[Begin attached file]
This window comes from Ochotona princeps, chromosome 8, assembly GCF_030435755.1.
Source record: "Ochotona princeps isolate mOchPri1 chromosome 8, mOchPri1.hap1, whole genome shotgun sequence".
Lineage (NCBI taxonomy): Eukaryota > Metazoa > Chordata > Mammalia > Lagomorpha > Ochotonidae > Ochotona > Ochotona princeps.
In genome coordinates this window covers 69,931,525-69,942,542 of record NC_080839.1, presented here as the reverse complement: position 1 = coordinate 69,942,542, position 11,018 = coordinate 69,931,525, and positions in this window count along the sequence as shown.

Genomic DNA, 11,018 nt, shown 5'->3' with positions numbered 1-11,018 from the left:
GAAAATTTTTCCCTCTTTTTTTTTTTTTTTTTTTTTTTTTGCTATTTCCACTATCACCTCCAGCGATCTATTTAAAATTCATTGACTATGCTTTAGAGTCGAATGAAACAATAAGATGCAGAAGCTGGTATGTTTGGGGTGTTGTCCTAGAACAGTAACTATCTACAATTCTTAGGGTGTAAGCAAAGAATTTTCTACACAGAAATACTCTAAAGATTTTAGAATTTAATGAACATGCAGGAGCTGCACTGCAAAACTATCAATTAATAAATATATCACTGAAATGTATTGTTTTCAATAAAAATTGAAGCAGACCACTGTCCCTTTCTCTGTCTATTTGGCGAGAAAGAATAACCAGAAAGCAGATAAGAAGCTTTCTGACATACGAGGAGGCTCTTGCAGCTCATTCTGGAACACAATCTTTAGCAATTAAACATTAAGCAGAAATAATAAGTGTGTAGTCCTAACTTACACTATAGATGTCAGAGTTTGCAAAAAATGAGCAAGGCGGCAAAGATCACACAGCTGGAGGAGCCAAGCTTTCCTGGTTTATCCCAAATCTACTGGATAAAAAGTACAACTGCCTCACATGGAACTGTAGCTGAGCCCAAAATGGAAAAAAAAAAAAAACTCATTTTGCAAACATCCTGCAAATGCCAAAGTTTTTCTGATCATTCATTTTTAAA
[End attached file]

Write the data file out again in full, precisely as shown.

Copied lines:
This window comes from Ochotona princeps, chromosome 8, assembly GCF_030435755.1.
Source record: "Ochotona princeps isolate mOchPri1 chromosome 8, mOchPri1.hap1, whole genome shotgun sequence".
Lineage (NCBI taxonomy): Eukaryota > Metazoa > Chordata > Mammalia > Lagomorpha > Ochotonidae > Ochotona > Ochotona princeps.
In genome coordinates this window covers 69,931,525-69,942,542 of record NC_080839.1, presented here as the reverse complement: position 1 = coordinate 69,942,542, position 11,018 = coordinate 69,931,525, and positions in this window count along the sequence as shown.

Genomic DNA, 11,018 nt, shown 5'->3' with positions numbered 1-11,018 from the left:
GAAAATTTTTCCCTCTTTTTTTTTTTTTTTTTTTTTTTTTGCTATTTCCACTATCACCTCCAGCGATCTATTTAAAATTCATTGACTATGCTTTAGAGTCGAATGAAACAATAAGATGCAGAAGCTGGTATGTTTGGGGTGTTGTCCTAGAACAGTAACTATCTACAATTCTTAGGGTGTAAGCAAAGAATTTTCTACACAGAAATACTCTAAAGATTTTAGAATTTAATGAACATGCAGGAGCTGCACTGCAAAACTATCAATTAATAAATATATCACTGAAATGTATTGTTTTCAATAAAAATTGAAGCAGACCACTGTCCCTTTCTCTGTCTATTTGGCGAGAAAGAATAACCAGAAAGCAGATAAGAAGCTTTCTGACATACGAGGAGGCTCTTGCAGCTCATTCTGGAACACAATCTTTAGCAATTAAACATTAAGCAGAAATAATAAGTGTGTAGTCCTAACTTACACTATAGATGTCAGAGTTTGCAAAAAATGAGCAAGGCGGCAAAGATCACACAGCTGGAGGAGCCAAGCTTTCCTGGTTTATCCCAAATCTACTGGATAAAAAGTACAACTGCCTCACATGGAACTGTAGCTGAGCCCAAAATGGAAAAAAAAAAAAAACTCATTTTGCAAACATCCTGCAAATGCCAAAGTTTTTCTGATCATTCATTTTTAAA